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Rockets try to lose, fail, beat 76ers 88-87

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Welp.

Dwight's blank stare is how we feel about this win
Dwight's blank stare is how we feel about this win
Troy Taormina-USA TODAY Sports

If you decided to torture yourself on a Friday night, you saw the Rockets desperately try to lose a game to the Philadelphia 76ers, who resolutely refused to be denied. With the Rockets down 3 late in the fourth, James Harden stole a pass, then drew a foul on a drive to the basket, and Sixers coach Brett Brown inexplicably punted the ball and gave away a technical foul. Harden didn't tie it up, but you could tell. The tank was on. Godawful turnovers handed the Rockets the win on a silver platter, and only Harden actually tried to win the game. He finished with 35 points, 7 assists, 6 rebounds and 5 turnovers.

This was the Rockets' first bad game of the year. And boy, was it bad. They were bricklayers from long distance, finishing 7-of-34 (20%) from three, and pretty much everyone not named Harden, Howard or Terry was abysmal. And even Jet didn't have that great of a game. Much as this game was a moral victory for the 76ers, it was a moral defeat for the Rockets.

Even though Harden tied his best scoring night of the year, and was the only reason the Rockets stayed in the game, he wasn't the decisive creator he has been this season, dribbling far more and draining the shot clock as if it was 2012. He gave away a few charges in the second half after he stopped passing because everyone else was so ice cold. And Dwight had a good game, but he didn't get fed in the post the way he has all year, and he pretty much gave up on the pick-and-roll game that has been so productive to this point in the season. He was the monster the Rockets needed him to be on the defensive end, even if he goaltends at least once per game. He had 21 points, 16 rebounds, 7 blocks and 6 turnovers. The Rockets had 21 turnovers tonight. Did you know the Sixers lead the NBA in steals?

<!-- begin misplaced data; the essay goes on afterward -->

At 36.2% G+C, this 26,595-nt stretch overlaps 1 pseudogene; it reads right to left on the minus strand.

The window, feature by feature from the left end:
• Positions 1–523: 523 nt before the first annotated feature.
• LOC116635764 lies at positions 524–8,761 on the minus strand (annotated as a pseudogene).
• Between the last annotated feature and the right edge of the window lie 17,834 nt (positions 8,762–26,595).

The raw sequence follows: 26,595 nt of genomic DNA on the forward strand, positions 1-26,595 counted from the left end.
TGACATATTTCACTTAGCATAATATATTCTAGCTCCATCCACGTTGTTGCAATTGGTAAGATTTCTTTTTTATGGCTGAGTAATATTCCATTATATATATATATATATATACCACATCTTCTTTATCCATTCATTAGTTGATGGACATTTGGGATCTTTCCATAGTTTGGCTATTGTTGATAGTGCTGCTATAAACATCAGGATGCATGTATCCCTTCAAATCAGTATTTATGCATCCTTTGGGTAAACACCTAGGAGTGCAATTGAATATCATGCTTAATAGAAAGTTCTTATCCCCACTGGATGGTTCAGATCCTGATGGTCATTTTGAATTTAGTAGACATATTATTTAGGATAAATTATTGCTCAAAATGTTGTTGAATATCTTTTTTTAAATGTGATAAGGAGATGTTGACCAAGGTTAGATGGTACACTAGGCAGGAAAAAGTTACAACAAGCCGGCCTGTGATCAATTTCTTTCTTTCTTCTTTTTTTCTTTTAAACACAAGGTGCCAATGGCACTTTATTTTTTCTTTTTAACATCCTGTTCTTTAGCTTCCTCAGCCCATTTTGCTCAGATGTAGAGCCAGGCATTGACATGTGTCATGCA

On a related note, Tony Wroten is a scary, scary player. His big three with under a minute left almost put the Rockets away, and he is an absolute animal in the lane. He's got that JR Smith-style irrational confidence, only he's bigger and muscly-er. I was quite grateful that the Sixers ran the final play for Michael Carter-Williams.

Really though, this game was about how thin the Rockets are. It sounds like a broken record, but with Terrence Jones and Pat Beverley hurt, the bench was a ghost town. It's mystifying that Troy Daniels didn't get any minutes. (We'd like a word in private, Kevin.) While Donatas Motiejunas (who was starting in place of T-Jones) is serviceable on defense, but right now he's a big minus on the offensive end. He's unsure of what he wants to do, and it looks like he half-panics every time he gets close to the basket.

Big Papa was off all night, with frequent lapses on both ends - losing his man for an open three on defense, and brain cramp turnovers on offense. This is the kind of game that reminds you he's a rookie. Isaiah Canaan (again a starter tonight) hit some big threes in the second quarter to keep the Rockets in it, but didn't see much of the floor at all in the second half.

All that being said, this was easily Ariza's worst game of the season so far as well. He was tentative after his first couple of shots didn't fall, and even though he was still solid defensively, he cannot afford to disappear on offense with T-Jones hurt.

So the Rockets move to 8-1, and face some vague approximation of the Thunder in Oklahoma City on Sunday on NBATV (as well as CSN Houston). It may go without saying, but the Rockets can beat exactly one team in the NBA when they play as poorly as they did tonight. Let's see if they pick it up.

UPDATE: Thanks to Ryan Dunsmore, we now have this in our lives: